Ghana is hosting the third China-Africa Conference on Population and Development to discuss population data management and sustainable development within the context of South-South cooperation.
For the next three days, global experts, advocates, government officials, policy makers and researchers will share ideas and experiences on population data and universal access to reproductive health as key drivers of sustainable development.
Organised by the National Population Council, the Ministry of Planning and the UNPFA, with support from the China Population and Development Research Centre and the China Population Association, the conference has the theme: “25 years of ICPD: Population data management and universal access to reproductive health as key drivers of sustainable development”.
Opening the conference, the Minister of Environment, Science, Technology and Innovation, Prof. Kwabena Frimpong-Boateng, said the forum was an opportunity to share what was best in the various developing countries and strengthen partnerships and commitments around issues of population management to improve the lives of the people.
He indicated that the availability and use of timely and reliable data were indispensable for planning, monitoring and evaluation of programmes and for measuring progress towards the achievement of the Sustainable Development Goals (SDGs).
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Prof. Frimpong-Boateng stressed that data management was of great importance to developing countries as they worked towards achieving the SDGs, amid challenging demographic realities.
SDG and ICPD agendas
In a keynote address, the Executive Director of the UNFPA, Dr Natalia Kanem, said the conference provided a unique platform to advance both the SDGs and the ICPD agenda.
He said China’s economic growth and experience in sustainable development were unique in terms of scale, reforms and governance, noting that as the world’s second largest economy, China had experienced an annual growth rate as high as 9.5 per cent over the past four decades.
“There are quite a number of lessons to learn from the Chinese experience, which vividly illustrates the opportunities that can be created by the demographic transition.
If combined with appropriate economic reforms, investment, social development policies and stability, this can be an important source of sustainable economic growth,” Dr Kanem said.
The UNFPA, she said, was currently mounting an ambitious and strategic effort anchored on three zeros: zero unmet need for contraception, zero preventable maternal deaths and zero gender-based violence and harmful practices.
“Like the SDGs, we have set our sights on achieving each of those results by 2030,” she said, adding, however, that “to make progress, we need partnerships at every level that leverage our respective strengths to maximise our collective impact”.
She announced that the UNFPA, together with the governments of Kenya and Denmark, would be convening the Nairobi Summit on ICPD 25 this November to re-energise the global community, breathe new life into the ICPD agenda and sustain and amplify the gains made since 1994.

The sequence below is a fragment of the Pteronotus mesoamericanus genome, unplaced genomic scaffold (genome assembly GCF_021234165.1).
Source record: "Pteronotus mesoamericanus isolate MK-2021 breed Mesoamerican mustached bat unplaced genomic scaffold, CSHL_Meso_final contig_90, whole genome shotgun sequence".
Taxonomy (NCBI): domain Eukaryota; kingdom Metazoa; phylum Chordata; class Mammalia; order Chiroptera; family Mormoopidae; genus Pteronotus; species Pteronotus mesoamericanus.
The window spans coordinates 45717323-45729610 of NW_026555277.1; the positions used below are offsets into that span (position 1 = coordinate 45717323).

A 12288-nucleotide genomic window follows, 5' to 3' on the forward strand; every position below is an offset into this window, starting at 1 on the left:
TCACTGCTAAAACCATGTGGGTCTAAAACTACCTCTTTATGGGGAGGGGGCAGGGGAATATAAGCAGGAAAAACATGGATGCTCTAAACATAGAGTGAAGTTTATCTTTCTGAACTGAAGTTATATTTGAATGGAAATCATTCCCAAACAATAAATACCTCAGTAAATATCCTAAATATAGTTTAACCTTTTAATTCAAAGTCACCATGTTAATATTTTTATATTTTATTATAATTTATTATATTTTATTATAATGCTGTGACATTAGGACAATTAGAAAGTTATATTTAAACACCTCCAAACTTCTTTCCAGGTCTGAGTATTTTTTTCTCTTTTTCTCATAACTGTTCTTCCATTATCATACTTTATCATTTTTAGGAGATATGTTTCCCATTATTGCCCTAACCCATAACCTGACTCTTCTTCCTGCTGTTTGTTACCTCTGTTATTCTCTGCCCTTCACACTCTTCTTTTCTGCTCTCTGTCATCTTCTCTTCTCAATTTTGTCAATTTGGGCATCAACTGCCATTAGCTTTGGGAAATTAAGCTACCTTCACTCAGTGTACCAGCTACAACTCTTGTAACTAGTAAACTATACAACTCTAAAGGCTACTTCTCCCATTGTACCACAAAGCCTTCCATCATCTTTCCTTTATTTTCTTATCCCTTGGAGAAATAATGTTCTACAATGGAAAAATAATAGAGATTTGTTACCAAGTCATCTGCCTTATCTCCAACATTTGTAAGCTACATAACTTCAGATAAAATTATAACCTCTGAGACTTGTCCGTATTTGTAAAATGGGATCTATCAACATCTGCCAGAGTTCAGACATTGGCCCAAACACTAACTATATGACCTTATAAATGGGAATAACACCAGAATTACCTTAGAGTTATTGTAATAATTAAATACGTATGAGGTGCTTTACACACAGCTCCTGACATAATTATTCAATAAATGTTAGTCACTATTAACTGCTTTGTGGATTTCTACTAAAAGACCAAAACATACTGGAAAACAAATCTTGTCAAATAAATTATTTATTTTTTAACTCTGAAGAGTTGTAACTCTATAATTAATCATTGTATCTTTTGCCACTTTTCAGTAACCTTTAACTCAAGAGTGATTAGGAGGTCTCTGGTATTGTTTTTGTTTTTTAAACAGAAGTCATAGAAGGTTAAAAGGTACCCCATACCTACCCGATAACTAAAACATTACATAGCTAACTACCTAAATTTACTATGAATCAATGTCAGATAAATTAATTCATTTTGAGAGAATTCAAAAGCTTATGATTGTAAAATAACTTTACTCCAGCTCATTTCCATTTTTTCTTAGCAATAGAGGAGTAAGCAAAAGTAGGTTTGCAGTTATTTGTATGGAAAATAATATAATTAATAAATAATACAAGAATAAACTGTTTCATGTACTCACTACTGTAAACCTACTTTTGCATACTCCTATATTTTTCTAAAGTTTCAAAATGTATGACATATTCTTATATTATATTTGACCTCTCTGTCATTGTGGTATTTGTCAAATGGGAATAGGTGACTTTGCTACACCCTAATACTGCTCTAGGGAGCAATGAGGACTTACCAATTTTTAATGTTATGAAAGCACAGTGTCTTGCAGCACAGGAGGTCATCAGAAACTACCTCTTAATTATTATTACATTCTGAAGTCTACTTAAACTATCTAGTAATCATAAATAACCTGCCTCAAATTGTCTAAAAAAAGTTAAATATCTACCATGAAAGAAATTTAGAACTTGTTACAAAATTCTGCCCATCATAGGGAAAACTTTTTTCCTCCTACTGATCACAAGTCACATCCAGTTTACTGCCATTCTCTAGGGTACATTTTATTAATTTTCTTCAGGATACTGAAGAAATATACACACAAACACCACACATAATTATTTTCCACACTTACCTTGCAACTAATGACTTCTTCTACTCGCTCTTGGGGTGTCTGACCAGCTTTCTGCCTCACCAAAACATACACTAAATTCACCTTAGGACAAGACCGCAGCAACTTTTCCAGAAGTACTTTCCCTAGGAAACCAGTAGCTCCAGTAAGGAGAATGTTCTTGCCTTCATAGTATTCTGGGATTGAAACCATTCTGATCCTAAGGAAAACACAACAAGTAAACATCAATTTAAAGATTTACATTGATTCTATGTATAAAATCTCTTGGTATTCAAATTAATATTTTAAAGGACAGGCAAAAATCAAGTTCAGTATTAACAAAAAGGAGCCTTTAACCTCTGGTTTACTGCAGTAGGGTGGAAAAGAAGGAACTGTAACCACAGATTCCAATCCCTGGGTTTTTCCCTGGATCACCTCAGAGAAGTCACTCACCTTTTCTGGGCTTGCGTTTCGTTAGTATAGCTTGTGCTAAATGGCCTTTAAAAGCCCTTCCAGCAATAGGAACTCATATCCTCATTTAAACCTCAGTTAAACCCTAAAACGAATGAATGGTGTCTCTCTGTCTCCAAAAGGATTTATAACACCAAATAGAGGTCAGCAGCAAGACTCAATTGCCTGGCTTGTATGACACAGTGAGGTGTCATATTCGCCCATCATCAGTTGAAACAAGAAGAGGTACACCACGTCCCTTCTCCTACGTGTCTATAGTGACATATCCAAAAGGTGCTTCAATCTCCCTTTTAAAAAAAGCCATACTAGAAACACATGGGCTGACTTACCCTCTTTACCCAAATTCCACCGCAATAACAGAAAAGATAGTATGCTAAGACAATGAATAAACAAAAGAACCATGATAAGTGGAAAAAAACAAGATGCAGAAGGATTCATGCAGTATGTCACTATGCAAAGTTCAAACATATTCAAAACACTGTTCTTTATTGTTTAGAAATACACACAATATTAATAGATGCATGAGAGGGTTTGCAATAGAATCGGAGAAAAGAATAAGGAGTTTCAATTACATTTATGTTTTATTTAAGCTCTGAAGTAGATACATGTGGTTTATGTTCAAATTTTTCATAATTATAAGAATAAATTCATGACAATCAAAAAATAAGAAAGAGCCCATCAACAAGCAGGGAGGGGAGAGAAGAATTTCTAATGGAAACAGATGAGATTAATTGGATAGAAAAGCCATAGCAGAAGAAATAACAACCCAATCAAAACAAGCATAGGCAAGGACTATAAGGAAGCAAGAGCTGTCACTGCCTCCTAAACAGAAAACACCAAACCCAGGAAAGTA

The High Commissioner of Canada in Accra, Dr Heather Cameron, observed that although progress had been made on the issues of gender equality and health, rights and the well-being of girls and women, many of those needs and rights remained elusive for far too many people worldwide.
“We need to better understand the needs and gaps in order to deliver programmes and services that reach those most in need, including those in fragile or humanitarian settings or those who are marginalised in their societies,” Dr Cameron urged.
She said Canada was taking action globally to make gender equality a reality for everyone everywhere and reiterated that the Canadian Prime Minister, Justin Trudeau, announced earlier this month that the government of Canada would raise its funding to reach $1.4 billion annually by 2023 to support women and girls’ health around the world.
The Deputy Director-General, Department of International Cooperation, National Health Commission, China, Mr He Zhaohua, noted that Africa and China, combined, formed one-third of the world’s population, hence progress of development in the two areas was critical to the achievement of the SDGs.
For example, he said, because of the size of China’s population, political priority was given to family planning as a vehicle for achieving the development goals of the country.
He stated that China and Africa had collaboration through South-South cooperation and emphasised the need to leverage that to support Africa’s quest for socio-economic development.
In his address, the Minister of Planning, Prof. George Gyan-Baffour, said although the importance of reproductive health had been acknowledged in international agreements, conservative ideology prevented it from receiving global attention.
He said the meeting would outline best practices and present research findings that would provide direction for reaching the targets for the SDG goals in the stipulated time.